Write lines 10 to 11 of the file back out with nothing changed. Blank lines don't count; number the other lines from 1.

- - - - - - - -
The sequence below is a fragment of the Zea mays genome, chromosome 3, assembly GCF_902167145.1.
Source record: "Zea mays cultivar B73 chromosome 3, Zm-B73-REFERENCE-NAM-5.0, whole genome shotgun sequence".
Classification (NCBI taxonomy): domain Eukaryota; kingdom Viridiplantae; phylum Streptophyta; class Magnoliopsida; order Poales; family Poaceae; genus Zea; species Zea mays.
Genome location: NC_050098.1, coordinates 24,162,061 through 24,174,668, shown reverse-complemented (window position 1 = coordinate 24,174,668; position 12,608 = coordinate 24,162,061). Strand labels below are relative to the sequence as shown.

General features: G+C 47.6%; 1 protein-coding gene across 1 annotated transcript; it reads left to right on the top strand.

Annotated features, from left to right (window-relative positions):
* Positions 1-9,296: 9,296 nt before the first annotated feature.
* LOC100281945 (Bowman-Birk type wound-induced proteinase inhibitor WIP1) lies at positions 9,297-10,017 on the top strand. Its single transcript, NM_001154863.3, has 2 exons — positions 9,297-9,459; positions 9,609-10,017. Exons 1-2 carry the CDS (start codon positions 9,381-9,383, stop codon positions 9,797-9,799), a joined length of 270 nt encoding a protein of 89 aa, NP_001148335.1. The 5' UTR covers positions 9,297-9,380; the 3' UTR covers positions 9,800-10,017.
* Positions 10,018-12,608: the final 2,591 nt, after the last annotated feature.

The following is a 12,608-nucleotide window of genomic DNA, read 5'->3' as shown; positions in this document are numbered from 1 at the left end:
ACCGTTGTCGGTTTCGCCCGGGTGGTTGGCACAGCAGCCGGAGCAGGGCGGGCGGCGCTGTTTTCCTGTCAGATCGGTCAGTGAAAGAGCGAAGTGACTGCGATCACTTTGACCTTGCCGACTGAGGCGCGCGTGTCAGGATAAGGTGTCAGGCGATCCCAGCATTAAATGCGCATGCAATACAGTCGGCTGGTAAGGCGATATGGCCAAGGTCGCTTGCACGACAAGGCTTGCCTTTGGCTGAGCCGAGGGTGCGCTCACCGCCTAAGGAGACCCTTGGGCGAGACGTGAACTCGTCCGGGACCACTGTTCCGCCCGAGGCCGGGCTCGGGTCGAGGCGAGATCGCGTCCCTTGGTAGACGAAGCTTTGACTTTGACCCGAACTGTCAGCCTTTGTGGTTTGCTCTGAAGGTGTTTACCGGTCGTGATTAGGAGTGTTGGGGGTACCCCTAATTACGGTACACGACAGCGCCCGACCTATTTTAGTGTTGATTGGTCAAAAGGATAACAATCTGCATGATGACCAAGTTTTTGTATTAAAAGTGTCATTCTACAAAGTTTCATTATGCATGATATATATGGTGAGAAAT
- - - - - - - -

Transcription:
The following is a 12,608-nucleotide window of genomic DNA, read 5'->3' as shown; positions in this document are numbered from 1 at the left end:
ACCGTTGTCGGTTTCGCCCGGGTGGTTGGCACAGCAGCCGGAGCAGGGCGGGCGGCGCTGTTTTCCTGTCAGATCGGTCAGTGAAAGAGCGAAGTGACTGCGATCACTTTGACCTTGCCGACTGAGGCGCGCGTGTCAGGATAAGGTGTCAGGCGATCCCAGCATTAAATGCGCATGCAATACAGTCGGCTGGTAAGGCGATATGGCCAAGGTCGCTTGCACGACAAGGCTTGCCTTTGGCTGAGCCGAGGGTGCGCTCACCGCCTAAGGAGACCCTTGGGCGAGACGTGAACTCGTCCGGGACCACTGTTCCGCCCGAGGCCGGGCTCGGGTCGAGGCGAGATCGCGTCCCTTGGTAGACGAAGCTTTGACTTTGACCCGAACTGTCAGCCTTTGTGGTTTGCTCTGAAGGTGTTTACCGGTCGTGATTAGGAGTGTTGGGGGTACCCCTAATTACGGTACACGACAGCGCCCGACCTATTTTAGTGTTGATTGGTCAAAAGGATAACAATCTGCATGATGACCAAGTTTTTGTATTAAAAGTGTCATTCTACAAAGTTTCATTATGCATGATATATATGGTGAGAAAT